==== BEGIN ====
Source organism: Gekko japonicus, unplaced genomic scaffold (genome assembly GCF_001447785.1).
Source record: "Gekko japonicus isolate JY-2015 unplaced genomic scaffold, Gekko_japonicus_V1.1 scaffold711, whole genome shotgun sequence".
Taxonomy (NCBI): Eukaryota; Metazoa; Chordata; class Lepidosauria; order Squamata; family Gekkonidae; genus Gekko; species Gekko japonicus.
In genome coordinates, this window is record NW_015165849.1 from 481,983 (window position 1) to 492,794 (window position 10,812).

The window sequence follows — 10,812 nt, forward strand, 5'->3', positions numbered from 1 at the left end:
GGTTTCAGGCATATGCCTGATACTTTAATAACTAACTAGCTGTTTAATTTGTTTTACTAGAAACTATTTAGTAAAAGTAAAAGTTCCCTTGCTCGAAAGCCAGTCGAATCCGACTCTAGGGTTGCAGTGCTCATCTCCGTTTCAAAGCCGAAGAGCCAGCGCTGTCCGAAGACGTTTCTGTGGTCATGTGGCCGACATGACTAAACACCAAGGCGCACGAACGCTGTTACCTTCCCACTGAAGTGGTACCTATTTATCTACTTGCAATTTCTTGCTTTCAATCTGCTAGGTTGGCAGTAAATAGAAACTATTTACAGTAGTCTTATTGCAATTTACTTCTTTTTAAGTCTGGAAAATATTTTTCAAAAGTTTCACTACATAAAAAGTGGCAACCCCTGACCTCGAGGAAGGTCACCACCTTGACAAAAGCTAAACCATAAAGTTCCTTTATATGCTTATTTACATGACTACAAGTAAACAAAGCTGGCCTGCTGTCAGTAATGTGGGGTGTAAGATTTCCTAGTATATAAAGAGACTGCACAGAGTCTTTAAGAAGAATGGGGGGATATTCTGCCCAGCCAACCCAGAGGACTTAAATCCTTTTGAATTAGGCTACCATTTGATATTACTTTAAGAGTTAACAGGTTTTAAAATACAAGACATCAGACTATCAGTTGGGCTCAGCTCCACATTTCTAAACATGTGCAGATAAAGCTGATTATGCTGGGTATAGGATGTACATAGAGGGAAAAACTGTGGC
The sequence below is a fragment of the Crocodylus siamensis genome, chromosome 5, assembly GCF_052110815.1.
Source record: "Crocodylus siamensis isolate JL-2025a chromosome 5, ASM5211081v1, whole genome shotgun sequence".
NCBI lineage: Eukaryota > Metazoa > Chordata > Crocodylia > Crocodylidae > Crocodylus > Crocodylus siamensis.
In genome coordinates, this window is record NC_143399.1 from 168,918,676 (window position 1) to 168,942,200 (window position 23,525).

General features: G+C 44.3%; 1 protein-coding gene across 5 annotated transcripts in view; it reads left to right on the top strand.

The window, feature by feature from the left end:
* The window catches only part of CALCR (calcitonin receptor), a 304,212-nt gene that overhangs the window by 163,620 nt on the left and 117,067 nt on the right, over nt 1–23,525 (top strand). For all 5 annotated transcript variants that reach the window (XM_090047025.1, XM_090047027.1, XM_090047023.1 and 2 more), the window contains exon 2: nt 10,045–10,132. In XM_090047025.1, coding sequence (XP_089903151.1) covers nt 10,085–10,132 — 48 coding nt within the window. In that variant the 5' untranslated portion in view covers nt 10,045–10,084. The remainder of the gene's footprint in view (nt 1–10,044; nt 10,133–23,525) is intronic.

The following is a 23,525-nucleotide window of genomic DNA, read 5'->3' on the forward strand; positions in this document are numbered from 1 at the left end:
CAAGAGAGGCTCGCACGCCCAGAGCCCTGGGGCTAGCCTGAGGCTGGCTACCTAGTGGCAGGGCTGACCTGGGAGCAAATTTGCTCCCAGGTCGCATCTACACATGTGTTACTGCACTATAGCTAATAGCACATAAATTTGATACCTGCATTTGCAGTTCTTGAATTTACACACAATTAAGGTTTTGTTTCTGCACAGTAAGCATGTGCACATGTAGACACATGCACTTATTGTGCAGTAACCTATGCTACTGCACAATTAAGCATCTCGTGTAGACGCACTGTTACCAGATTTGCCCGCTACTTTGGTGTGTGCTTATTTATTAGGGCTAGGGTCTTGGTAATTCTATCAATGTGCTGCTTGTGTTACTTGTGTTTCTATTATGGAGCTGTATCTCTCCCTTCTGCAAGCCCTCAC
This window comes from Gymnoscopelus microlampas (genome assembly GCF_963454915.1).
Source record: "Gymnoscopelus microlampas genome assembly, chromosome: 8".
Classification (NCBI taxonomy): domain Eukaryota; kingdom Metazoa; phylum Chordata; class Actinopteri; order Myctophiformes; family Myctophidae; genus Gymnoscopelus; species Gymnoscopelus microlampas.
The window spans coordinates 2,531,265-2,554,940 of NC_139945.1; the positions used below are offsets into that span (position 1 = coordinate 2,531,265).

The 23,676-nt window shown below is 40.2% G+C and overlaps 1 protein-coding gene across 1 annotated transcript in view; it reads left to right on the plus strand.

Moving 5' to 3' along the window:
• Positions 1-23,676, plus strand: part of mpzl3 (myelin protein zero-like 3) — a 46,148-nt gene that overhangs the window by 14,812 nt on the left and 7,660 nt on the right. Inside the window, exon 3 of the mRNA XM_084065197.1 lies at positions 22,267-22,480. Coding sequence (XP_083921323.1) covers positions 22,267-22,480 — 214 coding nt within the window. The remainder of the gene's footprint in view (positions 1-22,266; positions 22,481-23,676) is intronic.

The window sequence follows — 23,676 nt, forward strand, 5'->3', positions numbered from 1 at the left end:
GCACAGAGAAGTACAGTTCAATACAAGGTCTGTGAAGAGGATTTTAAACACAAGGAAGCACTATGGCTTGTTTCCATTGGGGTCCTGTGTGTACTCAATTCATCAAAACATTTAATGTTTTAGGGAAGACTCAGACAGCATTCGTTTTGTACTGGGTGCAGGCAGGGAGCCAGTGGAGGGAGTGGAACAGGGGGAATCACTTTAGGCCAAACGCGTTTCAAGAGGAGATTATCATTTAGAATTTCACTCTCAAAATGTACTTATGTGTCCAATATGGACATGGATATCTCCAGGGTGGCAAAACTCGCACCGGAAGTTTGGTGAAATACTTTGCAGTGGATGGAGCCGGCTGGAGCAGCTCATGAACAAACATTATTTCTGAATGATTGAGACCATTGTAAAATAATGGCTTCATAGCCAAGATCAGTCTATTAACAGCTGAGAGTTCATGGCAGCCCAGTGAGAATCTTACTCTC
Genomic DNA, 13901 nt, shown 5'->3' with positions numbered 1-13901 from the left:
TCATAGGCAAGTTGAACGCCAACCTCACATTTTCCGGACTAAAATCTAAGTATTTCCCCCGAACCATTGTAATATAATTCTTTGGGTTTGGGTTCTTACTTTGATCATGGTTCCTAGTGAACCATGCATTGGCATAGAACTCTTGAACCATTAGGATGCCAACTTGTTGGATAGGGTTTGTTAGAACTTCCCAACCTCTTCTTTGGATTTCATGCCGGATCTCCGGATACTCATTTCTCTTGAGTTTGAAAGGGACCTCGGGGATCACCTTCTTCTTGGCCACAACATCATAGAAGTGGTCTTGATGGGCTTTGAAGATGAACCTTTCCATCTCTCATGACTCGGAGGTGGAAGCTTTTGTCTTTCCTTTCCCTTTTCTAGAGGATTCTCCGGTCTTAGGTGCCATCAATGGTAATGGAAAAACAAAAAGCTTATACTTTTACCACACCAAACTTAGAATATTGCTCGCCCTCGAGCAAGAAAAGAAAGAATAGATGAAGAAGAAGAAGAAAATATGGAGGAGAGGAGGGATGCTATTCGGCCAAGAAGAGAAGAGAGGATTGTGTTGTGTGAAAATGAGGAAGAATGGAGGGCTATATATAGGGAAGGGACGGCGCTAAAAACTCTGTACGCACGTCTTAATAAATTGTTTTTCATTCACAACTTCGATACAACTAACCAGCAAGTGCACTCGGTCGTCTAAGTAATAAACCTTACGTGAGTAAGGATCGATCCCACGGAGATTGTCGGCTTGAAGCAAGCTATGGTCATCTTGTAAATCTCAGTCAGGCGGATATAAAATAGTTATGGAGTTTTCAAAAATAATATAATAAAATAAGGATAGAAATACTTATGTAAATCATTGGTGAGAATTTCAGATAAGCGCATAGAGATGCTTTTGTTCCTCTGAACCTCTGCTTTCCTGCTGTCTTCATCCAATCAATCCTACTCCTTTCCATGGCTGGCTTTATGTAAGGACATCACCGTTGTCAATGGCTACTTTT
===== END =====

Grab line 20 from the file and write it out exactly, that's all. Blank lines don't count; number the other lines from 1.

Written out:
The 23,676-nt window shown below is 40.2% G+C and overlaps 1 protein-coding gene across 1 annotated transcript in view; it reads left to right on the plus strand.